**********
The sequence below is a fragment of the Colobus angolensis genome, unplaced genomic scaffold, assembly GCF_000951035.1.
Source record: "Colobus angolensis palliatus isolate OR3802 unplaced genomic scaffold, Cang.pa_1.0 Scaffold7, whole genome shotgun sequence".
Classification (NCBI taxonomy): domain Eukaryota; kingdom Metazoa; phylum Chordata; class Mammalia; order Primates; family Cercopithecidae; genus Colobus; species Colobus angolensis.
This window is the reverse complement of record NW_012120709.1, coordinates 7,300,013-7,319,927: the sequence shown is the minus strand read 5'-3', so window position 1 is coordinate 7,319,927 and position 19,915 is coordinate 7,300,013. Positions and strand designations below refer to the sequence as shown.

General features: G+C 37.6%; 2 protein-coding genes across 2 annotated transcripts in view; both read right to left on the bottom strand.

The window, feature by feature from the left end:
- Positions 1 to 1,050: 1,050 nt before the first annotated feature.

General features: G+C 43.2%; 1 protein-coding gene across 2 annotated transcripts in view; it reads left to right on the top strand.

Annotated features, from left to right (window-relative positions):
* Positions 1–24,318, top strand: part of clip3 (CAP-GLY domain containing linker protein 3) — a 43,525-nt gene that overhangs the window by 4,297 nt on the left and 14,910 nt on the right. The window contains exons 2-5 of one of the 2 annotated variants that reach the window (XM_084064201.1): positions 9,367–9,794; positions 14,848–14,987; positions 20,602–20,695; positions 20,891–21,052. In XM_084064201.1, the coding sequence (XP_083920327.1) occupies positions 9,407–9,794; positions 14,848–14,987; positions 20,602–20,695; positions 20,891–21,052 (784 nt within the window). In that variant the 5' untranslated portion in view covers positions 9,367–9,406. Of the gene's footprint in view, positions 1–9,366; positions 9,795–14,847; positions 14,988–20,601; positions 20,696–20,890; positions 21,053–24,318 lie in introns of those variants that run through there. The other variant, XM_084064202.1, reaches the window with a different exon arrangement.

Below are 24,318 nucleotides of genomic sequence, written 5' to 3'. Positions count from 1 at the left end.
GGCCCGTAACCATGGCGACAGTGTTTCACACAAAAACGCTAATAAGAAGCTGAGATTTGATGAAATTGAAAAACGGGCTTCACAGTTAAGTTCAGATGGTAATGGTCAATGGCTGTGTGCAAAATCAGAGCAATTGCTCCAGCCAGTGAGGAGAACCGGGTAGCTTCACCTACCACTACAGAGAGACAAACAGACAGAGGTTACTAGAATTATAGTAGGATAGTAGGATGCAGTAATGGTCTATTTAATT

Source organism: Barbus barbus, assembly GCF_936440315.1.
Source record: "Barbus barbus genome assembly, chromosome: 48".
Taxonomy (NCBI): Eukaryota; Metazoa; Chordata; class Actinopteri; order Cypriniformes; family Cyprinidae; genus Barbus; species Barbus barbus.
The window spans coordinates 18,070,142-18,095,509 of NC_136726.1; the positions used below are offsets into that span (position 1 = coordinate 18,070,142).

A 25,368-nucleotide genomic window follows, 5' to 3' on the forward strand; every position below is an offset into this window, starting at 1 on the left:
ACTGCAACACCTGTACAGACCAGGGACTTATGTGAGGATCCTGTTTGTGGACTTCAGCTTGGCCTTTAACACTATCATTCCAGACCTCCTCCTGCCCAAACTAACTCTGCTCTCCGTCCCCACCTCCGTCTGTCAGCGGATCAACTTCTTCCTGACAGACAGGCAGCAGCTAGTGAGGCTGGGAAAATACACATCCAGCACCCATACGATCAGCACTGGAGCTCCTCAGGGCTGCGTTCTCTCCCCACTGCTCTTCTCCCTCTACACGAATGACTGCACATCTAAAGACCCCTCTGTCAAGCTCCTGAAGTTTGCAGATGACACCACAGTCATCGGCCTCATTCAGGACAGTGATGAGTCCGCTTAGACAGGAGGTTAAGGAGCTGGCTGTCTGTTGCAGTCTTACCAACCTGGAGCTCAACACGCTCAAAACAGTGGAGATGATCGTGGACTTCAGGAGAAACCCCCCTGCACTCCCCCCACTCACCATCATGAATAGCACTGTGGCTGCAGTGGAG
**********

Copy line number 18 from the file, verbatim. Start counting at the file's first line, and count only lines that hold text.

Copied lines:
ACTGCAACACCTGTACAGACCAGGGACTTATGTGAGGATCCTGTTTGTGGACTTCAGCTTGGCCTTTAACACTATCATTCCAGACCTCCTCCTGCCCAAACTAACTCTGCTCTCCGTCCCCACCTCCGTCTGTCAGCGGATCAACTTCTTCCTGACAGACAGGCAGCAGCTAGTGAGGCTGGGAAAATACACATCCAGCACCCATACGATCAGCACTGGAGCTCCTCAGGGCTGCGTTCTCTCCCCACTGCTCTTCTCCCTCTACACGAATGACTGCACATCTAAAGACCCCTCTGTCAAGCTCCTGAAGTTTGCAGATGACACCACAGTCATCGGCCTCATTCAGGACAGTGATGAGTCCGCTTAGACAGGAGGTTAAGGAGCTGGCTGTCTGTTGCAGTCTTACCAACCTGGAGCTCAACACGCTCAAAACAGTGGAGATGATCGTGGACTTCAGGAGAAACCCCCCTGCACTCCCCCCACTCACCATCATGAATAGCACTGTGGCTGCAGTGGAG